“We will support our Azerbaijani brothers with all our means in their fight to protect their territorial integrity,” Hulusi Akar, Turkey’s defense minister, said in a statement, pointedly adding: “The greatest obstacle to peace and stability in the Caucasus is Armenia's aggression, and it should give up this aggression which will throw the region into fire.”

Clashes have raged on after erupting on Sunday along the front lines of Nagorno-Karabakh, a mostly mountainous ethnic Armenian region that declared its independence and triggered a war in the early 1990s that claimed 30,000 lives, but is still considered part of Azerbaijan by the international community. The territorial dispute is at the root of the deadly fighting which flared up in 2016 and again earlier this year.

In a series of tweets, Thomas de Waal, a senior fellow at Carnegie Europe who specializes in the Caucasus, said: “Azerbaijan, the losing side in the conflict of the 1990s, is the side with an incentive to use military aggression to reshape the facts on the ground. This is almost certainly what they did on Sunday. And yes, they probably picked a moment when they thought the world was distracted.

“But this does not mean the Armenian side is peace-loving. For a long time, they have not agreed to substantial talks about the conflict. The way they call territory they occupied outside Nagorno-Karabakh in the 1990s ‘liberated’ makes them ‘passive aggressive,’ a co-sponsor of violence.”

Analysts say the religious fault-lines exposed by the Armenia-Azerbaijan conflict have created an opening in the South Caucasus for influence projection by President Erdogan, whose expansionist foreign policy panders to a constituency encompassing both hardcore Islamists and secular ultra-nationalists.

On Monday, Erdogan amplified the message of his defense minister, saying on Twitter: “While I call on the Armenian people to take hold of their future against their leadership that is dragging them to catastrophe and those using it like puppets, we also call on the entire world to stand with Azerbaijan in their battle against invasion and cruelty.”

Echoing their leader, some journalists in Turkey have called for the use of military force against Armenia to protect Azerbaijani interests. Ibrahim Karagul, the chief editor of the pro-government newspaper Yenisafak, advised the dropping of a “missile in the middle of (Armenia’s capital) Yerevan” to show Turkish solidarity with Azerbaijan, adding: “In this way, we can build a Caucasus Islam Army within 100 years.”

Armenian officials say some Turkish troops stayed back after they went to Azerbaijan for large-scale military drills in August. Syrian Kurdish YPG militia sources report that hundreds of Syrian mercenaries have been moved through Turkey’s southeastern province of Kilis. Elements of the Syrian National Army (SNA) claim that up to “1,000 jihadists” in their ranks have been deployed in Azerbaijan as mercenaries.

Hikmet Durgun, a Turkish journalist, has said SNA militants have likely been deployed to Nagorno-Karabakh, with others speculating that some of the mercenaries were drawn from Turkish-backed Syrian factions on the Libyan battleground. The Syrian mercenaries were reportedly recruited through an intermediary of the Turkish intelligence agency with a promised monthly wage of $2,000, and transported via Turkish military cargo planes to the Azeri cities of Ganja and Baku using Georgian airspace.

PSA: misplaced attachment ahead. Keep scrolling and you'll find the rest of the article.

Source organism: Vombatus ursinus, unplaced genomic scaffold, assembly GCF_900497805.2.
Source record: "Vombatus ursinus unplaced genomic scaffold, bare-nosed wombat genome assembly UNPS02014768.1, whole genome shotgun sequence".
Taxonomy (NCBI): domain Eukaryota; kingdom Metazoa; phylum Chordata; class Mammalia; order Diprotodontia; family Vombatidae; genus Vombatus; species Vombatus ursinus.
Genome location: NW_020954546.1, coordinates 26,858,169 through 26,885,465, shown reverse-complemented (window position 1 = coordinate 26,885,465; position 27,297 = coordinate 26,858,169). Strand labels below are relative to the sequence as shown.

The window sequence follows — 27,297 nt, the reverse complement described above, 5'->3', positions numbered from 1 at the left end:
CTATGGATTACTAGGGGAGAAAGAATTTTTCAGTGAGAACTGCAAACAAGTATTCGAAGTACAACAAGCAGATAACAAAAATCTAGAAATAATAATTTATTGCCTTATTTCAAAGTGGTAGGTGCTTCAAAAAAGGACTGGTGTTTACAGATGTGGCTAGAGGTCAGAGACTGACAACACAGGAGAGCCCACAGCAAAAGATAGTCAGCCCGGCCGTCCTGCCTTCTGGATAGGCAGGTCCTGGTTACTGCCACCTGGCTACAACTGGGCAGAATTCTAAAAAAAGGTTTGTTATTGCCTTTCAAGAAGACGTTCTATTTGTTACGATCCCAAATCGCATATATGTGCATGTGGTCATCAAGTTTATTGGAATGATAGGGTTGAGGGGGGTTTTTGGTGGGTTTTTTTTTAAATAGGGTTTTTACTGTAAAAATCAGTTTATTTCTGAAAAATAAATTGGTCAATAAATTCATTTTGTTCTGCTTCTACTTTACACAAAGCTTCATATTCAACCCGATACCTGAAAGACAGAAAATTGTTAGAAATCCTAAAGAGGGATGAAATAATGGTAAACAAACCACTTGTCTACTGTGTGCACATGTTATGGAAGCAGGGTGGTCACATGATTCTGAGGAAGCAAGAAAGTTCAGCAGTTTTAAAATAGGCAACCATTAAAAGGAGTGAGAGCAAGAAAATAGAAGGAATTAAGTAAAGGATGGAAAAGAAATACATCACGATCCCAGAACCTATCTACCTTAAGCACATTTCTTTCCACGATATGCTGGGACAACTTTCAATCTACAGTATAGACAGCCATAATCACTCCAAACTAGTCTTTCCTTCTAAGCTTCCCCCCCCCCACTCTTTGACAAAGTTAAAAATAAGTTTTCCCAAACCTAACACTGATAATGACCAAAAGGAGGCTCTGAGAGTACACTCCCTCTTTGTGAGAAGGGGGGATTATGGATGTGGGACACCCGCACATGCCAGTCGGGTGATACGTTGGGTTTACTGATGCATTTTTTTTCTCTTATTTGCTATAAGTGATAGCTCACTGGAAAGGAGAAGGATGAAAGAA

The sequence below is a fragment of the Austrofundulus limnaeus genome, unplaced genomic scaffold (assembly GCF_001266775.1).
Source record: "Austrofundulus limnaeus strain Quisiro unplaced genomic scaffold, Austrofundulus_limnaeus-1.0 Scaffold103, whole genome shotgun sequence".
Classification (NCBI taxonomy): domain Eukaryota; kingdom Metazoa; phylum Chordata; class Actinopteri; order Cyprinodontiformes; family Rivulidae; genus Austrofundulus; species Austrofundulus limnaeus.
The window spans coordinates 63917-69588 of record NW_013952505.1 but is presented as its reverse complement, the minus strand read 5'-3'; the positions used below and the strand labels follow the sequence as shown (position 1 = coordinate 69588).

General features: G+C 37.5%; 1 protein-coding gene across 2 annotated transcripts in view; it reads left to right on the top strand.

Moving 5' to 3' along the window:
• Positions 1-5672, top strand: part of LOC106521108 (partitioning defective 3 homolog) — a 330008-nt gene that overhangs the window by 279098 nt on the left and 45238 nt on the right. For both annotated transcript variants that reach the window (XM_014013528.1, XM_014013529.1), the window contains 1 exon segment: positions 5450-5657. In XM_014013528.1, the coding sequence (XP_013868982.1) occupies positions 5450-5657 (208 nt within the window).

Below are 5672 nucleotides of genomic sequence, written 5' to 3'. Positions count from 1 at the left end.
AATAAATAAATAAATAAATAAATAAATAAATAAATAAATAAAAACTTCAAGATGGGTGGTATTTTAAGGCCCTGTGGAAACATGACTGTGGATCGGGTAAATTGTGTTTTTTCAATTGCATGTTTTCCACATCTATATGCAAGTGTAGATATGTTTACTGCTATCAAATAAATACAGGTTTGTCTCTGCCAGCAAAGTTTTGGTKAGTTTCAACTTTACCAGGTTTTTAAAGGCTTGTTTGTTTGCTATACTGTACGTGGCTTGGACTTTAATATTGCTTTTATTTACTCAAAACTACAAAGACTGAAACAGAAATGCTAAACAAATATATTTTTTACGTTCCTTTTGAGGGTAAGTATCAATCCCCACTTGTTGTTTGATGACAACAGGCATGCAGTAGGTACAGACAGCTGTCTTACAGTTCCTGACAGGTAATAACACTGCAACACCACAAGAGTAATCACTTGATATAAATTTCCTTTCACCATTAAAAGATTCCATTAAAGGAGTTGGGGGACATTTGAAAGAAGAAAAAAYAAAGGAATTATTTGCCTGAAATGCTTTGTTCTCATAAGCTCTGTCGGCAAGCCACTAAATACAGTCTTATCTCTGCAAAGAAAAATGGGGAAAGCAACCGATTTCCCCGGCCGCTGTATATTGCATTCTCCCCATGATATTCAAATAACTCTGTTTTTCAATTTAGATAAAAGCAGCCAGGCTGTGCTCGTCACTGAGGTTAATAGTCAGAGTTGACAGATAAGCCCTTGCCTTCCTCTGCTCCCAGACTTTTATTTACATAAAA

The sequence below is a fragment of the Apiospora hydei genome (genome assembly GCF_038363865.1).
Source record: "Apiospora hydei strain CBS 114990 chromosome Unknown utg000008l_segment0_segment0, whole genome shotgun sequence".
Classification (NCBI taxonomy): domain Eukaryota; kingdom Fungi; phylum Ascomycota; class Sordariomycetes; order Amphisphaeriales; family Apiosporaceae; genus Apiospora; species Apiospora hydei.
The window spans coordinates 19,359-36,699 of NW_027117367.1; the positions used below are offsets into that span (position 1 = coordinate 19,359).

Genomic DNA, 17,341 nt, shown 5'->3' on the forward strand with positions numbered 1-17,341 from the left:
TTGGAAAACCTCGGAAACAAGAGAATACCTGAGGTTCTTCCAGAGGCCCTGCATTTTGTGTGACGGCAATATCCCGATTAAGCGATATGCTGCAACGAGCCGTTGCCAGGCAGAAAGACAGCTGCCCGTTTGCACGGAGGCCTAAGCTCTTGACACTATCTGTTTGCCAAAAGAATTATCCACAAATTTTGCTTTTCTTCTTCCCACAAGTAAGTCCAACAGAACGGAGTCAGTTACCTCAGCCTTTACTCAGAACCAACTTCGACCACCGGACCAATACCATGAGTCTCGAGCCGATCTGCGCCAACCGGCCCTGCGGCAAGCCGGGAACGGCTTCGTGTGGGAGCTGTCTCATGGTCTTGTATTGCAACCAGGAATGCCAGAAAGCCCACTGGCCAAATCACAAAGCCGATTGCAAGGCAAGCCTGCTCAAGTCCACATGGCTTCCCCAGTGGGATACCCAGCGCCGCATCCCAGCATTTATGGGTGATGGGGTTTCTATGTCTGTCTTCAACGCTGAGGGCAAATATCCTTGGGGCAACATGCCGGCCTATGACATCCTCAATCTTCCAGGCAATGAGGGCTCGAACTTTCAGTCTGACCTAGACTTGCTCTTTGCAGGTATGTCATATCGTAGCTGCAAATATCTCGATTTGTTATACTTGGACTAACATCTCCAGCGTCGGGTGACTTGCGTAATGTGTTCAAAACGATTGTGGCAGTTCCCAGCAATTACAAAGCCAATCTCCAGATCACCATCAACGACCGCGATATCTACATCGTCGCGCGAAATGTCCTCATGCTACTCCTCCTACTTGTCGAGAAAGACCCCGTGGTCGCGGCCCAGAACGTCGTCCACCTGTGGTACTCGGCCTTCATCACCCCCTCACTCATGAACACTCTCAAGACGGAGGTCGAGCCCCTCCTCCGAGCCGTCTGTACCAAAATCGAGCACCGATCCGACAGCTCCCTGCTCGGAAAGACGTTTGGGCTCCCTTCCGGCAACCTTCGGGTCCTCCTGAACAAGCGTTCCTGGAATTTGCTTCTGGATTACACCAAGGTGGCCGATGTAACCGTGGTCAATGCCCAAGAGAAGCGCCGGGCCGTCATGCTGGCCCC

“About a month ago, rumors spread on WhatsApp among SNA fighters that they can register to go to Azerbaijan. Many registered over WhatsApp, others apparently through offices in the Turkish-controlled areas. The fighters registered due to the enticing rumored salaries of $2K-$2.5K,” Elizabeth Tsurkov, a fellow at the Center for Global Policy, said on Twitter.

Idlib Post, a news website, published a photo purporting to show a group of 300 SNA fighters departing from the countryside of Aleppo for Azerbaijan via Turkey. The men were mainly selected from the Hamza division, a rebel group that has acted as a proxy force for the Turkish in operations in northern Syria, according to Lindsey Snell, an award-winning journalist.

An aide to Azerbaijan’s President Ilham Aliyev vigorously denied on Monday that Turkey had sent fighters from Syria to the South Caucasus.

“Rumours of militants from Syria allegedly being redeployed to Azerbaijan is another provocation by the Armenian side and complete nonsense,” said the aide, Khikmet Gadzhiev.

However, Paul Antonopoulos, a regional expert, thinks there is strong evidence that Turkey has relocated militants from northern Syria and will likely use them in the same way that they were used in Libya.

“Turkey will unequivocally support Azerbaijan in every possible way they can, bar a direct military intervention. Turkey’s strong diplomatic support for Azerbaijan will continue, as well as material and intelligence aid,” he told Arab News.

“I would estimate that when there is enough international pressure to end the hostilities, Russia and Turkey will mediate together to bring about a temporary end to the hostilities.

“Armenia is a member state of the Collective Security Treaty Organization, a Eurasian military alliance led by Russia. This would likely deter Turkey from directly intervening militarily and thus the conflict will be contained between Armenia and Azerbaijan.”

Against this backdrop of soaring geopolitical tensions, Carnegie Europe’s De Waal believes, ultimately, it will be up to the Armenians and Azerbaijanis “to make the strategic decision to deal with one another and follow a plan that involves concessions” and leads to peace.

“That will happen one day — but bloodshed delays that day by creating more mutual insecurity and fear,” he said on Twitter.